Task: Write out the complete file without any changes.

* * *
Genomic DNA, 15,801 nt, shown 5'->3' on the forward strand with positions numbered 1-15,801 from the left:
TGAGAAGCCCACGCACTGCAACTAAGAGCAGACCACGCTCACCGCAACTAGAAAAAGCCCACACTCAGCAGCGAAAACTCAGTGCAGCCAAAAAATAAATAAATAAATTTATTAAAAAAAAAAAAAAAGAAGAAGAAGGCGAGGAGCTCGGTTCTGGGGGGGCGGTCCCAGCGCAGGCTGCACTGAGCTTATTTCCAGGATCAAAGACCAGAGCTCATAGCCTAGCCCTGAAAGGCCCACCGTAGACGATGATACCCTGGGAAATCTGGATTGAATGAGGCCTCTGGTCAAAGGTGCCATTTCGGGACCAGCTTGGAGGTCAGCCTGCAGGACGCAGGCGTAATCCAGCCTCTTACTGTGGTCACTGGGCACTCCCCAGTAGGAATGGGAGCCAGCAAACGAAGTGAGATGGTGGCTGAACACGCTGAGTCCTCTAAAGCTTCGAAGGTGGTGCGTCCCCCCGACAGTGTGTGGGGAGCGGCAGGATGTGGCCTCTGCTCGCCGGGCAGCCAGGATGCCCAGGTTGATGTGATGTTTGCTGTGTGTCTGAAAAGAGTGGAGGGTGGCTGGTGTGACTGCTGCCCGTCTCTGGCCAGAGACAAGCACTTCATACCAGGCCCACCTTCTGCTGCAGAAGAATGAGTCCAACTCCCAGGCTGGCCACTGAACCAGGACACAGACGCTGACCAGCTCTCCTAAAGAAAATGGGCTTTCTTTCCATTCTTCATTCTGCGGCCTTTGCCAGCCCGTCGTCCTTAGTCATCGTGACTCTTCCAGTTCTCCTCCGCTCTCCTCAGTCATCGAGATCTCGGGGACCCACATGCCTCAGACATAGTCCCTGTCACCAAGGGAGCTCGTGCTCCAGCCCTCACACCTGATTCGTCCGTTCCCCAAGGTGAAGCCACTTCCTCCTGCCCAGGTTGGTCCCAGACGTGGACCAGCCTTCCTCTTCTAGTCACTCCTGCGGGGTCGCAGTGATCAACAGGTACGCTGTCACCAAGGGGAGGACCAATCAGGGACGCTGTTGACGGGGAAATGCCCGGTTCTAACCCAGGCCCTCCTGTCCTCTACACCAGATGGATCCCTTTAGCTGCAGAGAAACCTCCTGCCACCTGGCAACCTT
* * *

Genomic DNA, 15,801 nt, shown 5'->3' on the forward strand with positions numbered 1-15,801 from the left:
TGAGAAGCCCACGCACTGCAACTAAGAGCAGACCACGCTCACCGCAACTAGAAAAAGCCCACACTCAGCAGCGAAAACTCAGTGCAGCCAAAAAATAAATAAATAAATTTATTAAAAAAAAAAAAAAAGAAGAAGAAGGCGAGGAGCTCGGTTCTGGGGGGGCGGTCCCAGCGCAGGCTGCACTGAGCTTATTTCCAGGATCAAAGACCAGAGCTCATAGCCTAGCCCTGAAAGGCCCACCGTAGACGATGATACCCTGGGAAATCTGGATTGAATGAGGCCTCTGGTCAAAGGTGCCATTTCGGGACCAGCTTGGAGGTCAGCCTGCAGGACGCAGGCGTAATCCAGCCTCTTACTGTGGTCACTGGGCACTCCCCAGTAGGAATGGGAGCCAGCAAACGAAGTGAGATGGTGGCTGAACACGCTGAGTCCTCTAAAGCTTCGAAGGTGGTGCGTCCCCCCGACAGTGTGTGGGGAGCGGCAGGATGTGGCCTCTGCTCGCCGGGCAGCCAGGATGCCCAGGTTGATGTGATGTTTGCTGTGTGTCTGAAAAGAGTGGAGGGTGGCTGGTGTGACTGCTGCCCGTCTCTGGCCAGAGACAAGCACTTCATACCAGGCCCACCTTCTGCTGCAGAAGAATGAGTCCAACTCCCAGGCTGGCCACTGAACCAGGACACAGACGCTGACCAGCTCTCCTAAAGAAAATGGGCTTTCTTTCCATTCTTCATTCTGCGGCCTTTGCCAGCCCGTCGTCCTTAGTCATCGTGACTCTTCCAGTTCTCCTCCGCTCTCCTCAGTCATCGAGATCTCGGGGACCCACATGCCTCAGACATAGTCCCTGTCACCAAGGGAGCTCGTGCTCCAGCCCTCACACCTGATTCGTCCGTTCCCCAAGGTGAAGCCACTTCCTCCTGCCCAGGTTGGTCCCAGACGTGGACCAGCCTTCCTCTTCTAGTCACTCCTGCGGGGTCGCAGTGATCAACAGGTACGCTGTCACCAAGGGGAGGACCAATCAGGGACGCTGTTGACGGGGAAATGCCCGGTTCTAACCCAGGCCCTCCTGTCCTCTACACCAGATGGATCCCTTTAGCTGCAGAGAAACCTCCTGCCACCTGGCAACCTT